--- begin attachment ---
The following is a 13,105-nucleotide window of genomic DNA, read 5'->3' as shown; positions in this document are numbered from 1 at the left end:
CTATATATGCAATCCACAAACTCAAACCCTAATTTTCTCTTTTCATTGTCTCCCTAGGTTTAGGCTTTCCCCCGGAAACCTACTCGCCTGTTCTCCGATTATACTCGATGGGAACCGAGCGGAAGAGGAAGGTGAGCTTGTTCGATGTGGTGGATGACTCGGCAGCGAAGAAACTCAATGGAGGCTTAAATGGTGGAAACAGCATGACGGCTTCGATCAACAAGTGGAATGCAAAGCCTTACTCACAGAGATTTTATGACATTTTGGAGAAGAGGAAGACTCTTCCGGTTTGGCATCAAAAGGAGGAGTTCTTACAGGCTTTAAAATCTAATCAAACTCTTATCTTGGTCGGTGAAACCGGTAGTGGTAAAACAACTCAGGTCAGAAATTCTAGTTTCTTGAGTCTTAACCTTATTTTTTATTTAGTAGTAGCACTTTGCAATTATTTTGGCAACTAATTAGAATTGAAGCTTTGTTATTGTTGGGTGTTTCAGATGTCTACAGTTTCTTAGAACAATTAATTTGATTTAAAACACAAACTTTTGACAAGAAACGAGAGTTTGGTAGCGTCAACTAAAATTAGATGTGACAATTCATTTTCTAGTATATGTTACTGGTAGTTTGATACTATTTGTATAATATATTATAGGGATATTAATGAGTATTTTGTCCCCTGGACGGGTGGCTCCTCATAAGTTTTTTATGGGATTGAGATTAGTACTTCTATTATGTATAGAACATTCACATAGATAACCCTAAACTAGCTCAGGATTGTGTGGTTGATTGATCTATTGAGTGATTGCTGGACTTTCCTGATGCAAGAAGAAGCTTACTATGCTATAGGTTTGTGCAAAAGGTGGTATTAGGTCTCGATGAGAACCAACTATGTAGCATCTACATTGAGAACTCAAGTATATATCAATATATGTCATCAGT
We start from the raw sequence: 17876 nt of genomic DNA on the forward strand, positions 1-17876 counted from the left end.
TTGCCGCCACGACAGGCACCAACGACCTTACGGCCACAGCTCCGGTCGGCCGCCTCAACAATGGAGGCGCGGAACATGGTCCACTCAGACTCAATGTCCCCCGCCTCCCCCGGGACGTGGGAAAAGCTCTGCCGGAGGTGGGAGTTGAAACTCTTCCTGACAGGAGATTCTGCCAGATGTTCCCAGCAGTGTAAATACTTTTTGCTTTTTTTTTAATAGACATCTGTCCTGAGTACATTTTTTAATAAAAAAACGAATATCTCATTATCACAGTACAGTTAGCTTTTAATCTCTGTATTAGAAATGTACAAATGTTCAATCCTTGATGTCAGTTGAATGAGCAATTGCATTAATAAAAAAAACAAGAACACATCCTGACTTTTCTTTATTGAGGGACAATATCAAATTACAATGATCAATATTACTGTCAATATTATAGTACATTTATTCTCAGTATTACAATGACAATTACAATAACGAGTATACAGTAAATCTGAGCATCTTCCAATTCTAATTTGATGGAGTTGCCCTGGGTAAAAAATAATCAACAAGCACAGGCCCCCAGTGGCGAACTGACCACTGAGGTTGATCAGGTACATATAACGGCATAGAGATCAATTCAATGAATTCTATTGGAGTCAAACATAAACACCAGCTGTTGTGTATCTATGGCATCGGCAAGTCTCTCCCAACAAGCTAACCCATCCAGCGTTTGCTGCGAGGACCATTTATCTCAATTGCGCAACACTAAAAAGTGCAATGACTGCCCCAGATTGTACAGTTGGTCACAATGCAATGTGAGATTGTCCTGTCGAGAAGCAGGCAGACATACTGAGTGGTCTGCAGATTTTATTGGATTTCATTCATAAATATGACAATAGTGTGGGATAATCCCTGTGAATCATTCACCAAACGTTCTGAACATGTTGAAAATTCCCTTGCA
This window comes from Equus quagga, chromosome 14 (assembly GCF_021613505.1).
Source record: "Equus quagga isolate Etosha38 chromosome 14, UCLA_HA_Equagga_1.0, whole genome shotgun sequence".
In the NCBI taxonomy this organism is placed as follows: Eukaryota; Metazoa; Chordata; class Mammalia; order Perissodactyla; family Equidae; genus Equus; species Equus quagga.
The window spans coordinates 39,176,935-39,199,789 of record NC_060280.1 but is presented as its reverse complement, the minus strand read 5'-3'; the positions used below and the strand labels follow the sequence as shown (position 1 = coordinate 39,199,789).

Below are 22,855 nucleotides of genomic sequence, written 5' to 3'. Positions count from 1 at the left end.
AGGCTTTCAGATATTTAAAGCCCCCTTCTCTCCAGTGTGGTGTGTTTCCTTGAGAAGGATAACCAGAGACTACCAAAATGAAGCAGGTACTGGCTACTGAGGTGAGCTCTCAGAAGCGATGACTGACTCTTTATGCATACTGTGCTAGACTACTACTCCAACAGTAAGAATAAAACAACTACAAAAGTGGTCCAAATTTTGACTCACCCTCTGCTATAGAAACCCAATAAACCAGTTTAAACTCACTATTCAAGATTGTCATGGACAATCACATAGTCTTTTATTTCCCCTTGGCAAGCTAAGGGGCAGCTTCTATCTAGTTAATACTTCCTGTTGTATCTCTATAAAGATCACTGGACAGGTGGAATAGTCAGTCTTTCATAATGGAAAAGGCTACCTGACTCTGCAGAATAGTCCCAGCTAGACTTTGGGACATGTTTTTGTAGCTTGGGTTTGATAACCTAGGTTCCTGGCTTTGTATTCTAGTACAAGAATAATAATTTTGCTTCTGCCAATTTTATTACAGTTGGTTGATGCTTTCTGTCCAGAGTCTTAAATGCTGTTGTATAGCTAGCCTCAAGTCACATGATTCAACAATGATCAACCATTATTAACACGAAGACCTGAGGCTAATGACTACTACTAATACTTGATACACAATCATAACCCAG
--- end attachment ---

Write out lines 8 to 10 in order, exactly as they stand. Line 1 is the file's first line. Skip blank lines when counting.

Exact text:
The window spans coordinates 39,176,935-39,199,789 of record NC_060280.1 but is presented as its reverse complement, the minus strand read 5'-3'; the positions used below and the strand labels follow the sequence as shown (position 1 = coordinate 39,199,789).

Below are 22,855 nucleotides of genomic sequence, written 5' to 3'. Positions count from 1 at the left end.
AGGCTTTCAGATATTTAAAGCCCCCTTCTCTCCAGTGTGGTGTGTTTCCTTGAGAAGGATAACCAGAGACTACCAAAATGAAGCAGGTACTGGCTACTGAGGTGAGCTCTCAGAAGCGATGACTGACTCTTTATGCATACTGTGCTAGACTACTACTCCAACAGTAAGAATAAAACAACTACAAAAGTGGTCCAAATTTTGACTCACCCTCTGCTATAGAAACCCAATAAACCAGTTTAAACTCACTATTCAAGATTGTCATGGACAATCACATAGTCTTTTATTTCCCCTTGGCAAGCTAAGGGGCAGCTTCTATCTAGTTAATACTTCCTGTTGTATCTCTATAAAGATCACTGGACAGGTGGAATAGTCAGTCTTTCATAATGGAAAAGGCTACCTGACTCTGCAGAATAGTCCCAGCTAGACTTTGGGACATGTTTTTGTAGCTTGGGTTTGATAACCTAGGTTCCTGGCTTTGTATTCTAGTACAAGAATAATAATTTTGCTTCTGCCAATTTTATTACAGTTGGTTGATGCTTTCTGTCCAGAGTCTTAAATGCTGTTGTATAGCTAGCCTCAAGTCACATGATTCAACAATGATCAACCATTATTAACACGAAGACCTGAGGCTAATGACTACTACTAATACTTGATACACAATCATAACCCAG